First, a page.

First, it’s worth pointing out what they are not caused by. Specifically, intrusive thoughts during sex don’t occur because the person having them is aroused by them. “People will misattribute the source of their thoughts,” says Dr. Nuñez. “You see this a lot with pedophilia themes of OCD. They may think, ‘I’m aroused and thinking of children now. That must mean I’m a pedophile.’ Instead, it actually goes more like this in their brain: ‘I’m aroused. I better not think about children. Oh no, I’m thinking about children.’” 

As Dr. Nuñez highlights in the quote above, believing that you shouldn’t have a thought is one of the most reliable ways of making sure you think it. For example, if I told you not to think about a pink elephant, that’s probably going to be the next thought that pops into your mind. Moreover, the harder you try not to think about the pink elephant, the more you will.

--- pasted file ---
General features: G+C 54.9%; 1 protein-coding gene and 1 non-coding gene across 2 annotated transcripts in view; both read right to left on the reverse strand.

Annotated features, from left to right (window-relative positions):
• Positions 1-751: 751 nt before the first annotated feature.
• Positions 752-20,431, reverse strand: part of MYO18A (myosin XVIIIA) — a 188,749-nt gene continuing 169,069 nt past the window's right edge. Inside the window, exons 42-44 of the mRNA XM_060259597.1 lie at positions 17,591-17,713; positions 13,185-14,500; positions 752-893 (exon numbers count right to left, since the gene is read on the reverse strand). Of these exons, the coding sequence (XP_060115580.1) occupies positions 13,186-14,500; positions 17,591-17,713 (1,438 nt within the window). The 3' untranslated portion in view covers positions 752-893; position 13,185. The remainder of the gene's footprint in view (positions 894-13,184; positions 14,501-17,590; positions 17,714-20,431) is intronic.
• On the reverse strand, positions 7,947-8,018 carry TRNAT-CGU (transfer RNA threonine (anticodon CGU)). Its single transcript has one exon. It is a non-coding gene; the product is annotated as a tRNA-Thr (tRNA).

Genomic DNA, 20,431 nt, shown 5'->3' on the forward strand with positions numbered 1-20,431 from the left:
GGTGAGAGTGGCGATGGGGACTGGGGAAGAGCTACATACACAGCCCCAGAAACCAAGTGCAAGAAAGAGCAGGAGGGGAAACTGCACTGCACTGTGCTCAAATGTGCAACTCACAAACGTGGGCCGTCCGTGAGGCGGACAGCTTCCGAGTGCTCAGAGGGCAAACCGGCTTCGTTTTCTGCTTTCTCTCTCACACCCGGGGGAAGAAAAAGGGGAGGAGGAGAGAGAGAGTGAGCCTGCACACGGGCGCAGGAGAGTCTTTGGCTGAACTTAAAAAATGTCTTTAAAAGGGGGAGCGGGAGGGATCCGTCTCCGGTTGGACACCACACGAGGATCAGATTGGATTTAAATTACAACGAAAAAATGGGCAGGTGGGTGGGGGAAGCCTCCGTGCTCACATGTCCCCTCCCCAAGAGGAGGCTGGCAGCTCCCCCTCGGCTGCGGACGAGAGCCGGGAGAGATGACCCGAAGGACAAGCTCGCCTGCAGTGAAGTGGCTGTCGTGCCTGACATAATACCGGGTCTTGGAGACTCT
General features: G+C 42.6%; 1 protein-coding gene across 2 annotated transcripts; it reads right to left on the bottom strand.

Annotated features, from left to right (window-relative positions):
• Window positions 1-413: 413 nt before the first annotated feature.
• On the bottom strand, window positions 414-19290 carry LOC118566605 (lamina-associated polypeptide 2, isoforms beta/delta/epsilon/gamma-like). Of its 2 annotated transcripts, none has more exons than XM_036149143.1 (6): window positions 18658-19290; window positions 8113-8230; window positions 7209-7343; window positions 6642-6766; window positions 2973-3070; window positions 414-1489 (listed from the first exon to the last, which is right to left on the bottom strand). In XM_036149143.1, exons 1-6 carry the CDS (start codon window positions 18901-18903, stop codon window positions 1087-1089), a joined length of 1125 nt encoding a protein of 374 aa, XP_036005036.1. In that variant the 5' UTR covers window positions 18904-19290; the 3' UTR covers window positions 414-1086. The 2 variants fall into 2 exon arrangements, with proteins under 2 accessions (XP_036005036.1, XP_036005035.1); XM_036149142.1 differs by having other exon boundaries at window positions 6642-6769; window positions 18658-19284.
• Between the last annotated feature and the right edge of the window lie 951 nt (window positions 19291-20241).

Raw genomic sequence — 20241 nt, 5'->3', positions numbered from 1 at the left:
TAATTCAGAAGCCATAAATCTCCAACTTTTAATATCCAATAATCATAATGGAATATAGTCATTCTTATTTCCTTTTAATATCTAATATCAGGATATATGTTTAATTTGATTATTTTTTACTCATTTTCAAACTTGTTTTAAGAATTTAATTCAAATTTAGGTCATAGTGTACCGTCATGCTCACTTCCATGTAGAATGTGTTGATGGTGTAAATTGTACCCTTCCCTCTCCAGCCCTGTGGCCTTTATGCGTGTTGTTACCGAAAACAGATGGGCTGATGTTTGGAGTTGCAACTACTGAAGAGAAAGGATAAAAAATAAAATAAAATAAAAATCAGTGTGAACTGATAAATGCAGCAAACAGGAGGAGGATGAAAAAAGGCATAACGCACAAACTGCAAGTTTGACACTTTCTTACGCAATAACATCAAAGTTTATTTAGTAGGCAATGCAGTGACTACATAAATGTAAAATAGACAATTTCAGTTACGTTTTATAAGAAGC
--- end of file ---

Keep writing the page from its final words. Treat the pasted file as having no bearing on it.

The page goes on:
People will misattribute the source of their thoughts. They may think, “I’m aroused and thinking of children now. That must mean I’m a pedophile.” Instead, it actually goes more like this: “I’m aroused. I better not think about children. Oh no, I’m thinking about children.”

Dr. Mia Nuñez, PhD

When you combine the “pink elephant effect” with the fact that sexual obsessions or intrusive thoughts during sex are heavily stigmatized, meaning people generally feel they shouldn’t be having them and experience feelings of shame and guilt if they do, so it’s no surprise that they’re so common. 

Dr. Nuñez notes that attentional biases might also trigger intrusive thoughts during sex when we are anxious or stressed. “When we are acutely anxious, we are going to notice and attend to the things that cause us anxiety,” she shares. “If you are somebody who’s been avoiding sex because of your OCD, and you experience anxiety whenever you have sex, your  mind will be primed to notice, or even look for, and attend to any distressing thoughts during sex.” 

Do intrusive thoughts during sex mean something?

Part of what makes intrusive thoughts or experiences during sex cause as much anxiety as they do is an underlying worry that they reveal something significant about oneself or show that one has some morally unacceptable urge or desire. For example, if you were to have a sexual intrusive image of a relative, you’d likely be very upset if you thought that it was a real sign of sexual desire.